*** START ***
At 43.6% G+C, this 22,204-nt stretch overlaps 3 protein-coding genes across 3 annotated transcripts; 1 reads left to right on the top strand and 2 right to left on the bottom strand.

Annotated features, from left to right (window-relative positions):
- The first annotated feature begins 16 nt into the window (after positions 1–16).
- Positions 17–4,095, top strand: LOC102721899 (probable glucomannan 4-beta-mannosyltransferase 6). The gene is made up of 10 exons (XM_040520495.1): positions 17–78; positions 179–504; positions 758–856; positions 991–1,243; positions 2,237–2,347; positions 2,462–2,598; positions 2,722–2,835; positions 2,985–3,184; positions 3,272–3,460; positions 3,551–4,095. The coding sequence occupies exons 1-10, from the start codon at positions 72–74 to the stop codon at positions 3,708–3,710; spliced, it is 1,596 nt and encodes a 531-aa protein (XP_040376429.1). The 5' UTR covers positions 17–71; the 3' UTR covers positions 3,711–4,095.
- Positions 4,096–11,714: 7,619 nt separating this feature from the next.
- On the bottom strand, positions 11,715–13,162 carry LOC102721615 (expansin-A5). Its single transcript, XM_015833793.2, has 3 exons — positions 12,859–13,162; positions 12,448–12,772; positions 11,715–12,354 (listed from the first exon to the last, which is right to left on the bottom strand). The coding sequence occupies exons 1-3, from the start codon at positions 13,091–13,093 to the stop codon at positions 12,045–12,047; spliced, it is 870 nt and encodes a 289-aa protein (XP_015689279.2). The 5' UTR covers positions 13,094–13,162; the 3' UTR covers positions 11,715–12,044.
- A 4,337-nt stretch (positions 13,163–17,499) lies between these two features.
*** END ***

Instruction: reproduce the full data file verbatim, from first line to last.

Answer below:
At 43.6% G+C, this 22,204-nt stretch overlaps 3 protein-coding genes across 3 annotated transcripts; 1 reads left to right on the top strand and 2 right to left on the bottom strand.

Annotated features, from left to right (window-relative positions):
- The first annotated feature begins 16 nt into the window (after positions 1–16).
- Positions 17–4,095, top strand: LOC102721899 (probable glucomannan 4-beta-mannosyltransferase 6). The gene is made up of 10 exons (XM_040520495.1): positions 17–78; positions 179–504; positions 758–856; positions 991–1,243; positions 2,237–2,347; positions 2,462–2,598; positions 2,722–2,835; positions 2,985–3,184; positions 3,272–3,460; positions 3,551–4,095. The coding sequence occupies exons 1-10, from the start codon at positions 72–74 to the stop codon at positions 3,708–3,710; spliced, it is 1,596 nt and encodes a 531-aa protein (XP_040376429.1). The 5' UTR covers positions 17–71; the 3' UTR covers positions 3,711–4,095.
- Positions 4,096–11,714: 7,619 nt separating this feature from the next.
- On the bottom strand, positions 11,715–13,162 carry LOC102721615 (expansin-A5). Its single transcript, XM_015833793.2, has 3 exons — positions 12,859–13,162; positions 12,448–12,772; positions 11,715–12,354 (listed from the first exon to the last, which is right to left on the bottom strand). The coding sequence occupies exons 1-3, from the start codon at positions 13,091–13,093 to the stop codon at positions 12,045–12,047; spliced, it is 870 nt and encodes a 289-aa protein (XP_015689279.2). The 5' UTR covers positions 13,094–13,162; the 3' UTR covers positions 11,715–12,044.
- A 4,337-nt stretch (positions 13,163–17,499) lies between these two features.